Monochrome photography – better known as black-and-white photography – is one of the most stylish and classic forms of the medium you’ll ever work with. Though color has today replaced much of black and white, monochrome is more than ever regarded as romantic due to its timeless quality.
Ironically, although the advancement of technology has ushered in color as the choice of the vast majority of photographers, this same technology is what makes shooting in black and white easier than ever today! That’s welcome news for those photographers who want to dabble in monochrome for romantic reasons or just to try something different.
What follows are highly useful and actionable tips and tricks to get you started on your monochrome adventure.
Darker Darks to Obtain Brighter Lights
This is a very cool trick because it’s straightforward and produces a neat effect. If you want to get some very pronounced light areas that really pop in your monochrome frame, then just make the darker areas that much darker.
This is almost a Jedi mind trick because it plays on the psychological. This doesn’t mean it’s any less effective. On the contrary, it’s very effective. When the darks in your frame are taken down a few more notches, the audience’s minds will begin to see the lighter areas as so much lighter.
You’ll be surprised at how this can work with scenes where such a contrast isn’t very pronounced or even there at all. Since the lighter areas reflect light in real life, they’ll look brighter anyway when you pull the darker spots down in editing.
The Long Exposure
If you’re shooting clouds or moving water, then try using a long exposure. It’s spectacular how attractive this makes your shots look in black and white.
Here’s what’s happening from a technical standpoint when you go with a long exposure. Tonal contrast is improved during a long exposure because the highlights in a shot are recorded over a wider range of space than they would with a short exposure.
In the case of motion – such as flowing water – you’ll get the added bonus of textural contrast against solid objects, which is such a welcome point of interest in any frame.
From the technique standpoint, it may be required for you to use a neutral density filter to lessen your exposure and extend the shutter speed. Also, keep in mind that you should be using a tripod to ensure your camera stays still and your shot isn’t blurred. If your exposure goes to approximately beyond 1/60 of a second, then this becomes necessary. You can also experiment with utilizing a mirror lock-up and remote release. These will help you cut down on vibration. As a result, you should be able to create sharper images.
Focusing on Patterns
Many photographers who shoot color exclusively or repeatedly for longer periods of time tend to run into problems with spotting patterns very easily. That’s because using color so much of the time prevents you from being able to appreciate where all of the patterns in a shot or frame lie. Think of color as a distraction, in that sense.
The attraction with patterns lies in their organized repetition, which just draws the eye. Black and white makes it easier to appreciate patterns because there’s nothing to get in the way.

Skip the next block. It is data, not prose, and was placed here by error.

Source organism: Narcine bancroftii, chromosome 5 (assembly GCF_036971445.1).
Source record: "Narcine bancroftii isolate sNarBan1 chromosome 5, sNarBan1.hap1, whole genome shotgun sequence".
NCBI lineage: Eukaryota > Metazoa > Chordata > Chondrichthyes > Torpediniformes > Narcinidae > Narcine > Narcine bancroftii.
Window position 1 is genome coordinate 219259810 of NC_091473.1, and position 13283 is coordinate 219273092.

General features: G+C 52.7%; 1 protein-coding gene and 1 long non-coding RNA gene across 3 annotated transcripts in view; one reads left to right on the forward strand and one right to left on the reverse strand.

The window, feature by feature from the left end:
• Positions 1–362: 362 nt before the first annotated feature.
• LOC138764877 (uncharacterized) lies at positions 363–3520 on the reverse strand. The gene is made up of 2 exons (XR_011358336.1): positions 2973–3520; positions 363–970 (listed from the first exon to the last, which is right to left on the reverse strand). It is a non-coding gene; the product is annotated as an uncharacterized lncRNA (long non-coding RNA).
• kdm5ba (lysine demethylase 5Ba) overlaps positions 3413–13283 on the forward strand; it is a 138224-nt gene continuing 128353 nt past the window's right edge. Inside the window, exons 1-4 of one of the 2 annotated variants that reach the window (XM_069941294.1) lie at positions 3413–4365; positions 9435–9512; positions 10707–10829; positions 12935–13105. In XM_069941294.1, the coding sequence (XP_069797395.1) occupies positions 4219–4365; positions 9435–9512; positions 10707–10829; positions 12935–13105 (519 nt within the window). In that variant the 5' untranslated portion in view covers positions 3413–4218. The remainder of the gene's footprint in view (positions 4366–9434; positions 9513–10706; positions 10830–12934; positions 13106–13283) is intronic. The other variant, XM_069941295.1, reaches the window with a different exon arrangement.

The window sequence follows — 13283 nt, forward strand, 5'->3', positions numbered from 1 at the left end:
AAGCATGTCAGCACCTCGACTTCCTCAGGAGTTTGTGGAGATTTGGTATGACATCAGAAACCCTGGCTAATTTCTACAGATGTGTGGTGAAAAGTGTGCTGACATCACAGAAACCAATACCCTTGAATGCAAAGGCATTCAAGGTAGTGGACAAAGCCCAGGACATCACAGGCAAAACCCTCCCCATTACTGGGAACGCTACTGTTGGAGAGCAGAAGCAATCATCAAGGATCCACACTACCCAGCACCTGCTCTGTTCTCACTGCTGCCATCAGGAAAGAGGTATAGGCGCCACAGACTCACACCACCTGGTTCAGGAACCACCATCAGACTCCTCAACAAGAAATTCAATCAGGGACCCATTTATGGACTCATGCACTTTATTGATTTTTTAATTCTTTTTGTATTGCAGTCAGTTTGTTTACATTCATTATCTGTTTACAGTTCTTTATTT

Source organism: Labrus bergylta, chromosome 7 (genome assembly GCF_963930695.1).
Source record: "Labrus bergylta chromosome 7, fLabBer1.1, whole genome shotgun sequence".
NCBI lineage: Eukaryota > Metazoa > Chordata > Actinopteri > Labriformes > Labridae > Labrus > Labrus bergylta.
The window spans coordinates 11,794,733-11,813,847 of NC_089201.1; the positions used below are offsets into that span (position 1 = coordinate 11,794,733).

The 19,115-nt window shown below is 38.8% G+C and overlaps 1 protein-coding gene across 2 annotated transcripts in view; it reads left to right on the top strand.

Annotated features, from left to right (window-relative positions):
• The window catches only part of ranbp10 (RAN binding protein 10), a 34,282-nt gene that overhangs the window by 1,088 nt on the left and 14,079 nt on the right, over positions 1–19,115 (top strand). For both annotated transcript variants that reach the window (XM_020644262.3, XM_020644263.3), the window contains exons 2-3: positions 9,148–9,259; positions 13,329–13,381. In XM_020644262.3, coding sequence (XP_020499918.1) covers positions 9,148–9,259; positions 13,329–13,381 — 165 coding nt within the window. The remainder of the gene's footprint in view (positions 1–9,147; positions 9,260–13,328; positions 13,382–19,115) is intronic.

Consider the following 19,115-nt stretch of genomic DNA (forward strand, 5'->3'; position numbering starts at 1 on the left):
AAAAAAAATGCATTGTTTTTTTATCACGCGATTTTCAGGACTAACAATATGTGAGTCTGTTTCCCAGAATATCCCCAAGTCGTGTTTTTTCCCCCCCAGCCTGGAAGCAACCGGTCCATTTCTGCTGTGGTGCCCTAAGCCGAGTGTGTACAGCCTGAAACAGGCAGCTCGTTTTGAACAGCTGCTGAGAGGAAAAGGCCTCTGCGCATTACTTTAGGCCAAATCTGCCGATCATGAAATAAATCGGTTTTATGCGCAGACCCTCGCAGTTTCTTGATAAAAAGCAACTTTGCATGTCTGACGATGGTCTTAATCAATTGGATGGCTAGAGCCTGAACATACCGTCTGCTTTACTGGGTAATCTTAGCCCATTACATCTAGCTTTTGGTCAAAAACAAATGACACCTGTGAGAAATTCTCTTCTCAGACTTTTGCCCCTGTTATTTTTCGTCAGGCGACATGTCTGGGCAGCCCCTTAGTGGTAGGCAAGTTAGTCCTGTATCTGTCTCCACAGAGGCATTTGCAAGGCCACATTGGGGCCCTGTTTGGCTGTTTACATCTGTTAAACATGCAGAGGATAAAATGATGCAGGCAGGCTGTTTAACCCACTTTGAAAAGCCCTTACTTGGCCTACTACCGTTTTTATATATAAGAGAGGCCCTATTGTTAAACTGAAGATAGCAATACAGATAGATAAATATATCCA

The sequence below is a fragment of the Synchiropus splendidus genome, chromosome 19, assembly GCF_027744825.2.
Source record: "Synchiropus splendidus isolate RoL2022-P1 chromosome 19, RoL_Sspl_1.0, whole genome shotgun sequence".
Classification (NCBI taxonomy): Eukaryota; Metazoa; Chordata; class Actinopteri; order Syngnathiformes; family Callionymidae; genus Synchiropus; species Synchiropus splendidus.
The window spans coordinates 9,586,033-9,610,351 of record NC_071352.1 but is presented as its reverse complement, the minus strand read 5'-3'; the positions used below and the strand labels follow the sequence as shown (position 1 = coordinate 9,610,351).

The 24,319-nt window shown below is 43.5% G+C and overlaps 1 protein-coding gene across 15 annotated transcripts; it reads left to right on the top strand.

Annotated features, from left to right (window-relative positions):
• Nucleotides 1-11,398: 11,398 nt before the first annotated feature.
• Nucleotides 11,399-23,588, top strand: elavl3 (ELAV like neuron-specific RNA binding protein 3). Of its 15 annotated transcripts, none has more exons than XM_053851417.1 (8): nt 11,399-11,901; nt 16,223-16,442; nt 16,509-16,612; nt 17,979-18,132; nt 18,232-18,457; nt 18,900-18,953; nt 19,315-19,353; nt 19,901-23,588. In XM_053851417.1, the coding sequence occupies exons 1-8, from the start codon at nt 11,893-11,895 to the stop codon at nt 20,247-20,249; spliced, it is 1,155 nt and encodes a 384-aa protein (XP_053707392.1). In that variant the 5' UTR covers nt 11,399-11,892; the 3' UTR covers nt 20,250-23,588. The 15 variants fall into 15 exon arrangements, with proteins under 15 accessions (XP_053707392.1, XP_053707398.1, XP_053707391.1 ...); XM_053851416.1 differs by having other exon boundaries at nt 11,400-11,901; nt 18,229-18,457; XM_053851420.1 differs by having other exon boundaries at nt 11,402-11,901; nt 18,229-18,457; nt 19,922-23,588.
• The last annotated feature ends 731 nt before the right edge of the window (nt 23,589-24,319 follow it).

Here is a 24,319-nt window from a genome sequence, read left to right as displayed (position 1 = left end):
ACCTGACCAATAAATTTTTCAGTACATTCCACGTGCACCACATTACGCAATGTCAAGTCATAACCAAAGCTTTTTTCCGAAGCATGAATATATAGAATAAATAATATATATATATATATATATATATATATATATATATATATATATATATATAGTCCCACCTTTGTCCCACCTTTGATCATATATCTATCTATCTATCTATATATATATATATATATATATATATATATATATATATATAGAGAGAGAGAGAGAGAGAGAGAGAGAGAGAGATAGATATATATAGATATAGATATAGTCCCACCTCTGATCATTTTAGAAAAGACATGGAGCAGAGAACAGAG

Just try this exercise: Try to visualize scenes in black and white as you scour a scene for patterns. You’ll have a more efficient time being able to spot patterns. Maybe it’s the row of trees over there, the cars in that huge parking lot elsewhere, or the well-groomed uniforms on schoolchildren as they head into the school bus.
Filters to the Rescue
Filters can make a huge difference in monochrome photography. Whether it’s a split grad or a polarizer, you can really appreciate the impact of filters in your black and white shots.
Use a polarizing filter, for example, to darken the sky in your frame, thereby creating epic drama and a dour, dour mood. Use a split graduated filter, in another case, to make a brighter area in your frame stand out from the rest of the shot. When you darken a section of your shot with a split grad, you can make even the most subtle, bright area become very noticeable, which creates a focal point in your shot.
Of course, a fair part of using filters is learning when to use them. It all comes down to being able to spot what scene can benefit from filters, but you’ll eventually develop an eye for this the more you work with black and white.
RAW and JPEG
Tying into developing an eye for shooting in monochrome, one of the biggest favors you can do yourself is working with your camera’s monochrome mode. Simply take shots in RAW and JPEG at the same time while setting the camera to its monochrome film simulation mode, you’ll be shown a reliable view of what your shot will look like when it’s in black and white.
This is a godsend, particularly for those photographers who just haven’t worked in black and white too much or at all. Your camera’s monochrome mode will enable you to perform scene analysis and composition so much more efficiently. Talk about a priceless feature that’s built right into your camera!
So Classic and so Romantic
Even in the 21st century, we still have a romantic notion of the black and white medium. Just look at old, black-and-white movies that are ageless and timeless because of how they were shot. The exact, same thing can be said about classic, monochrome photographs that have stood the test of time.
There’s just something about monochrome that still connects with audiences today. Maybe it’s the overwhelming loudness of color; maybe it’s because some people are feeling nostalgic.
Or maybe it’s because shooting in black and white just produces great results because you’re required to develop fundamental shooting skills and techniques without color to save you. At any rate, try monochrome photography today, and find out for yourself!